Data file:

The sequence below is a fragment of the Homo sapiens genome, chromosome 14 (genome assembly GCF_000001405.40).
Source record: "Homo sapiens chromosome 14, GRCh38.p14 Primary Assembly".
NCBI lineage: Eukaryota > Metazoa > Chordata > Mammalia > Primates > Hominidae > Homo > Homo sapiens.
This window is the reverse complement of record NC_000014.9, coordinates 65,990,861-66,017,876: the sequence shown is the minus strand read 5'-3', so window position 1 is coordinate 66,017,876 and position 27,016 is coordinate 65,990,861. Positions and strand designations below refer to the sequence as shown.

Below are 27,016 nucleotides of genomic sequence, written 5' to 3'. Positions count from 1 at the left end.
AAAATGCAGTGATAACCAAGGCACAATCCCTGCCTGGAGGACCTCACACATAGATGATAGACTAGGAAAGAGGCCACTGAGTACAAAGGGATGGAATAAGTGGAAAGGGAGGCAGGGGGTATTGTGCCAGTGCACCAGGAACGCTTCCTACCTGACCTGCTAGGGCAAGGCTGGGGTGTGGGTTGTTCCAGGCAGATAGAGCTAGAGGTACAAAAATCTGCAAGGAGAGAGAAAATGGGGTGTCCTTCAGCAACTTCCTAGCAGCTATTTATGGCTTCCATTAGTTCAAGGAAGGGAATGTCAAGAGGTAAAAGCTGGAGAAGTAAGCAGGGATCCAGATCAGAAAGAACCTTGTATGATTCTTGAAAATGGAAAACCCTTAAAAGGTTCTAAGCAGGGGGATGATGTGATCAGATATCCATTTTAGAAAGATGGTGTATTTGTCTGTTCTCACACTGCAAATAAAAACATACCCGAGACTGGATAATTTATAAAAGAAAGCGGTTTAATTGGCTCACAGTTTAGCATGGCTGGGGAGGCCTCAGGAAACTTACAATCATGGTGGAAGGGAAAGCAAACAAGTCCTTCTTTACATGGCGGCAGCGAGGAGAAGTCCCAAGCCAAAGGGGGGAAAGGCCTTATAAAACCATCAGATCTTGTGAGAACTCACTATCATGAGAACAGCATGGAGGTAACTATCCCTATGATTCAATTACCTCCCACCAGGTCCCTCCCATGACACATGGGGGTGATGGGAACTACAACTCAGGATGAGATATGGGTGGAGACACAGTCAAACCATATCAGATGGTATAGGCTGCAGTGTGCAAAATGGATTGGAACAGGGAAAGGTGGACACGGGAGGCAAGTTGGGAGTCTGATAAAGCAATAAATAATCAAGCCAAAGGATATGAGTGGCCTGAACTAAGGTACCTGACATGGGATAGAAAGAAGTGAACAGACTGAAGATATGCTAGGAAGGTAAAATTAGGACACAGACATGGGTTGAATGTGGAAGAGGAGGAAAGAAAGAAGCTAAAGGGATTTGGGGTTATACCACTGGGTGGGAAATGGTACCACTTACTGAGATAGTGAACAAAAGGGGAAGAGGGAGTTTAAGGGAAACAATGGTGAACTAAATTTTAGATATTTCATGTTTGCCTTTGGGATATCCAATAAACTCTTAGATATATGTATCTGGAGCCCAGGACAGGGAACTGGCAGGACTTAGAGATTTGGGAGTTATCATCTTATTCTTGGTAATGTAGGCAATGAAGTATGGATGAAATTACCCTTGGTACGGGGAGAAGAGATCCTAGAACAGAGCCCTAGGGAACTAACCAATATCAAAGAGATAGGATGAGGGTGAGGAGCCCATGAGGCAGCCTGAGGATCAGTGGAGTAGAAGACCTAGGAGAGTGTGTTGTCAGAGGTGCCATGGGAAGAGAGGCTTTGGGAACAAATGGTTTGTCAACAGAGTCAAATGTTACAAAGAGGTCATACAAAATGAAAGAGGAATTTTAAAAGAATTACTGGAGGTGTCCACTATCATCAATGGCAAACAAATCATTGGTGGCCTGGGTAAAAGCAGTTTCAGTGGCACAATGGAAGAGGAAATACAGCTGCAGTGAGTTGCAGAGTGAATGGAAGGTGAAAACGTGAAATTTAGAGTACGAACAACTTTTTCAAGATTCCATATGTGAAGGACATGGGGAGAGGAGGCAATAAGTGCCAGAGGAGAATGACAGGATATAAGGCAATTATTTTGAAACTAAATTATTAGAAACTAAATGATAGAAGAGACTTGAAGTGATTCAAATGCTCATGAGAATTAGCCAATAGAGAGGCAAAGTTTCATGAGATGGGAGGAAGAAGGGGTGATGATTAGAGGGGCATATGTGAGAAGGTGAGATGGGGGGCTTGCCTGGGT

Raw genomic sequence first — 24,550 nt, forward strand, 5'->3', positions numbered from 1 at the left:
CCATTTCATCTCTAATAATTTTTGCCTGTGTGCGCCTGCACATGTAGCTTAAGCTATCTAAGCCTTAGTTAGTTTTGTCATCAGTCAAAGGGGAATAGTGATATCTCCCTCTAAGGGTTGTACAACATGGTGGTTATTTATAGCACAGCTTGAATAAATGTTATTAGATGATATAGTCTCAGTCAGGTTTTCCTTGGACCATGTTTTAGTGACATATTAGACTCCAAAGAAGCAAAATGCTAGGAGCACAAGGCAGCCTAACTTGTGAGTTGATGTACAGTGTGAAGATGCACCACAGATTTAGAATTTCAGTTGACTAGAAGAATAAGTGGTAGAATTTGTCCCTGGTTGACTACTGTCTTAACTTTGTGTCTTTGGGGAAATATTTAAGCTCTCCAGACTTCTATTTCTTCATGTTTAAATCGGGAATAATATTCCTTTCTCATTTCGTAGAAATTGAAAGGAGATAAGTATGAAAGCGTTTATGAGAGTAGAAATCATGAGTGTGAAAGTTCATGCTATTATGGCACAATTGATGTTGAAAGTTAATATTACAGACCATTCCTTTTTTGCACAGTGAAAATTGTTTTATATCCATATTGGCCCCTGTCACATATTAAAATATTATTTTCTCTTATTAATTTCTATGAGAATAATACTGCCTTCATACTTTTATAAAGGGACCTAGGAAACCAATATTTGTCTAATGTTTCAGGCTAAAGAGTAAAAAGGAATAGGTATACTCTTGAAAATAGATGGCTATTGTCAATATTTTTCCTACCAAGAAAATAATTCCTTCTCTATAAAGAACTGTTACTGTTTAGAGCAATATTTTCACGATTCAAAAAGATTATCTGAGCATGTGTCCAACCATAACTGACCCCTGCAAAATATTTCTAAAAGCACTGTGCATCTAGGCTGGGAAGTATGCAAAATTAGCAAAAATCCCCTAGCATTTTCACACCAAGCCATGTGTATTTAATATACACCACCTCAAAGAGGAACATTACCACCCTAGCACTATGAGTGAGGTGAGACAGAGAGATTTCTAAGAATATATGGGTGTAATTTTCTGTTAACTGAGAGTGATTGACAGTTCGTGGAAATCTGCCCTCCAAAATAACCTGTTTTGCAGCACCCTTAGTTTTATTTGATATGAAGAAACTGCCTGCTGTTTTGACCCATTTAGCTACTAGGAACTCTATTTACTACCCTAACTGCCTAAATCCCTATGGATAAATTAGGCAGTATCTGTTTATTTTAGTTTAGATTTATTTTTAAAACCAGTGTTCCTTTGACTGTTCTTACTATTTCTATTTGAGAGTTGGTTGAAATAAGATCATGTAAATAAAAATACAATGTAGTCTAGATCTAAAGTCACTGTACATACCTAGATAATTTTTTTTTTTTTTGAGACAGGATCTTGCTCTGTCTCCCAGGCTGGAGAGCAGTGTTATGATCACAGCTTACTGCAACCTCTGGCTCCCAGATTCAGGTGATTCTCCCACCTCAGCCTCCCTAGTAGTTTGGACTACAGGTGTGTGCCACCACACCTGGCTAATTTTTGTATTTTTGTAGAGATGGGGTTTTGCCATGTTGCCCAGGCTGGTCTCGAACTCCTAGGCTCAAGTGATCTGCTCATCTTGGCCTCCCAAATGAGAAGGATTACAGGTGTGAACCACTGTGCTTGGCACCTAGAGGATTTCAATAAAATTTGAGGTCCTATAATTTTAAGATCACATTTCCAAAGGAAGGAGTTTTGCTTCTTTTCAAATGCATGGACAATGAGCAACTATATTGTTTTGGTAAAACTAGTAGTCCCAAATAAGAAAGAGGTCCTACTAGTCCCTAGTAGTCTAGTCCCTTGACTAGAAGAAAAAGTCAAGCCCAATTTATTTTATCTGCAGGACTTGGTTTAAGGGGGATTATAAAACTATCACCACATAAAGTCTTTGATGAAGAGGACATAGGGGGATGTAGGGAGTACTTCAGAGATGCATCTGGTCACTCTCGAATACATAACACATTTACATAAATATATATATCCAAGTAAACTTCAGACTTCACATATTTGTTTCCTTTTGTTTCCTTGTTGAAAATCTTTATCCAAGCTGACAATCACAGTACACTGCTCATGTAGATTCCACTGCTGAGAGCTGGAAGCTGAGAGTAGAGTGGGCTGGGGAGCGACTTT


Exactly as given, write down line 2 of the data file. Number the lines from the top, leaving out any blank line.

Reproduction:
Source record: "Homo sapiens chromosome 14, GRCh38.p14 Primary Assembly".